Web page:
Past & present: New brewery to instill Dunedin history into beer-making

Caledonia Brewing, the latest addition to the Dunedin craft beer community, is close to opening.

click to enlarge Illuminated blue growlers, made by owner Dave Dally and a friend, hang as pendant lights over Caledonia Brewing's coming-soon bar. - Ryan Ballogg
Ryan Ballogg
Illuminated blue growlers, made by owner Dave Dally and a friend, hang as pendant lights over Caledonia Brewing's coming-soon bar.

A one-of-a-kind addition to Dunedin’s flourishing craft beer community is very close to opening.

At 587 Main St. in the old Dunedin Printing Company building, Caledonia Brewing, which CL briefly mentioned last month, is nearing the end of renovations that have taken more than a year. Owner Dave Dally says he hopes to have a soft launch in late February.

Caledonia, the romantic Roman namesake for Scotland, is an ode to Dunedin’s prominent Celtic heritage. The beers and décor of the brewery will follow suit. According to Dally, the new brewery will be a good place to gather with friends and family — and even catch a soccer game.

The owner, who’s been homebrewing for over six years, first considered opening his own brewery about three years ago. After finding an opportunity to acquire the downtown property, he approached his family to get on board as partners, as well as his friends Hollie and Jeff Parker.

Dally started out with extract brewing, a process favored by many beginning brewers that uses malt extract instead of the more intensive process of mashing grains. From there he expanded to all-grain brewing, learning to make and develop recipes for stouts, saisons, hefeweizens and ales. Today, he’s tried brewing just about every style.

“I’m not a purist,” he said of his brewing style. “I like to experiment.”

Beers that Caledonia will open with include Hop Ness Monster, a double IPA (and Dave’s favorite); Heavy Bevvy, a Scotch ale; a chocolate oatmeal stout; IPA; and other brews to be announced. The plan is to debut with at least eight original beers on tap, eventually increasing to around 15. The remaining taps will feature guest breweries, wine and at least one cider.

click to enlarge The brewery, located in the old Dunedin Printing Company building, is nearing the end of renovations. - Ryan Ballogg
Ryan Ballogg
The brewery, located in the old Dunedin Printing Company building, is nearing the end of renovations.



The building that Caledonia calls home is a piece of local history in the midst of being updated to its former image. Built in 1925, the location originally housed the Dunedin Times, then began sharing the building with the Dunedin Printing Company in the ’40s. Dally has befriended the family that owned the printing company, and obtained copies of old photos of the property. From these, he and his partners will restore the front of the building as closely as possible, including recreating the recessed entryway.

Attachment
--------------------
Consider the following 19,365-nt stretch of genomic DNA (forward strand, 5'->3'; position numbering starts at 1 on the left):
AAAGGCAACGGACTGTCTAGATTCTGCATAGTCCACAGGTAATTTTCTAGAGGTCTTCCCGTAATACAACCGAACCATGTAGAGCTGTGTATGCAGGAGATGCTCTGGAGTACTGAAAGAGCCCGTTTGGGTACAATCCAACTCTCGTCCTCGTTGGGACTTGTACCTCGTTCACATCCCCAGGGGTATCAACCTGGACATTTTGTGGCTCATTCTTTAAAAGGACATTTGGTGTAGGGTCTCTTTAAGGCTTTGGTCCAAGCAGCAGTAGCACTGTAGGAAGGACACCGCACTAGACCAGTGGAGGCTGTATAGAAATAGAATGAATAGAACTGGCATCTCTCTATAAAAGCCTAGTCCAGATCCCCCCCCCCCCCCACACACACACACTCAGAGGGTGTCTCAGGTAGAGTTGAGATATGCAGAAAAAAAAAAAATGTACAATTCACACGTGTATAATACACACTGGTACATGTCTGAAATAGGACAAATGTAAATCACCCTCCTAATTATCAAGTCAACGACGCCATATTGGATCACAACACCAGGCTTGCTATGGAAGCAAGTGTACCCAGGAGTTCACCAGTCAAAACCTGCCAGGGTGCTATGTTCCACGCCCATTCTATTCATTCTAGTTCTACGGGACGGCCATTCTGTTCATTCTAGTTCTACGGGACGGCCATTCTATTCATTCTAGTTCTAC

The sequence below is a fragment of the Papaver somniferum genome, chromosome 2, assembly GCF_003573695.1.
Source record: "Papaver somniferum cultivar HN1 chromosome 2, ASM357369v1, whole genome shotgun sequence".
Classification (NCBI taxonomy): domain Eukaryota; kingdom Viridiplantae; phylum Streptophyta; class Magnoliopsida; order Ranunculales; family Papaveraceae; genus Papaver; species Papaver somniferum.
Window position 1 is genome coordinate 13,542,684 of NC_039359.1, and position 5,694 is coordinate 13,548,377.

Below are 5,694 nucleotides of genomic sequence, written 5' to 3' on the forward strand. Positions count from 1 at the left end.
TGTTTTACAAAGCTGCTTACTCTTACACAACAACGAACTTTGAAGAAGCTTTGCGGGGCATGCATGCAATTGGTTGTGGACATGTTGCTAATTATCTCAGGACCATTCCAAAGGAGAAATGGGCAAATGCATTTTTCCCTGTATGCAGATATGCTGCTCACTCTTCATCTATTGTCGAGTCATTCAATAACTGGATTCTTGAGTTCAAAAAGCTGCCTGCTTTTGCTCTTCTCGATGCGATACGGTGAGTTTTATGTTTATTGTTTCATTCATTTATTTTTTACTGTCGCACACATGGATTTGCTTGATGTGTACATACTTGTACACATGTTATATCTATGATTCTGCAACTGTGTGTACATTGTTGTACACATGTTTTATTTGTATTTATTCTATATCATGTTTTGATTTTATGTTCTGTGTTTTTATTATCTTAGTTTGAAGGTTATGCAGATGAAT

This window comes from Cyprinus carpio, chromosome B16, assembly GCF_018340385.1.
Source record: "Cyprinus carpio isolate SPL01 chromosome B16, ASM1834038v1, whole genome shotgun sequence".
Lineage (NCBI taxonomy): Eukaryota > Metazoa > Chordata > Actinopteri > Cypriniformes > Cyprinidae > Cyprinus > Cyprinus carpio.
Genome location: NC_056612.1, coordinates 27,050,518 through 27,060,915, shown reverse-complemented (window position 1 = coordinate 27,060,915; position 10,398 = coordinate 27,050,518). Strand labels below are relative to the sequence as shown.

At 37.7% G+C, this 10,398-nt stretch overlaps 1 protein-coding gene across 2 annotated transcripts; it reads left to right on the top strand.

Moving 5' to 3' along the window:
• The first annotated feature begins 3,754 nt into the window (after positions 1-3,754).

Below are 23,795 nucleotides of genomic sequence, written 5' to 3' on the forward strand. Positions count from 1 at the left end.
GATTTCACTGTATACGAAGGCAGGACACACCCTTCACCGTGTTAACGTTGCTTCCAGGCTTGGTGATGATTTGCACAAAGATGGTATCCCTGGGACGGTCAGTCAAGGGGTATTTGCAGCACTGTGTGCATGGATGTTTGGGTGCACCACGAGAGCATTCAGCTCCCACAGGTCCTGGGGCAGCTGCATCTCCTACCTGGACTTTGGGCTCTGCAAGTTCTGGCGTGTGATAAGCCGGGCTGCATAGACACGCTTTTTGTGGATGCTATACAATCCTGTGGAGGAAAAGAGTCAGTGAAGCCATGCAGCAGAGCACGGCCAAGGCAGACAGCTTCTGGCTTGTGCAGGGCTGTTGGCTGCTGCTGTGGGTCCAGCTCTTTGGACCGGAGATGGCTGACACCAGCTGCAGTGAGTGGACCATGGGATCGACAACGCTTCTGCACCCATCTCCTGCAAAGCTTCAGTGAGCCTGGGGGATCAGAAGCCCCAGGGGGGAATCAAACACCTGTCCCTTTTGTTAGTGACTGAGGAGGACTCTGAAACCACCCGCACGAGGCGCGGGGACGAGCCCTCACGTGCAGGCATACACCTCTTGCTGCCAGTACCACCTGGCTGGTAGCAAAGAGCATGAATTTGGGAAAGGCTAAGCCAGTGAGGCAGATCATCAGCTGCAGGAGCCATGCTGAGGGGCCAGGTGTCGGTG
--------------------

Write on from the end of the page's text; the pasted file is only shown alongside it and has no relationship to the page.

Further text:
Inside, partially removed crumbling plaster reveals original terracotta block, which puts layers of yesteryear on display. The ceiling has been opened back up, exposing aged beams. The wall behind the bar will feature wood shelving crafted from salvaged pieces of Clearwater’s Belleview Biltmore Hotel, which was mostly demolished in 2015. And illuminated blue growlers crafted by Dally and another friend, Mike Straub, hang as pendant lights over the bar.

A wall separating an addition to the building in the 1950s with offices and storefronts has also been removed, making space for more seating in front of two full windows that look out over downtown. The newly connected sections of the building are on two different levels, so an electric lift for patrons in wheelchairs was incorporated. And there will be an outdoor seating area as well.

Dally is passionate about the building and being in Dunedin. He can even see the hospital where he was born in 1971 from the brewery.

Residents and passersby seem excited, too.

“We have people stopping by or peeping in to see what’s going on all the time,” Dally said.

Hollie Parker added: “Everybody walks in and says, ‘Wow.’ They seem to like what we’re doing with the place.”

click to enlarge Dally adopted the idea for individualized fermenting coolers from Trinity's Escape Brewing Company. - Ryan Ballogg
Ryan Ballogg
Dally adopted the idea for individualized fermenting coolers from Trinity's Escape Brewing Company.

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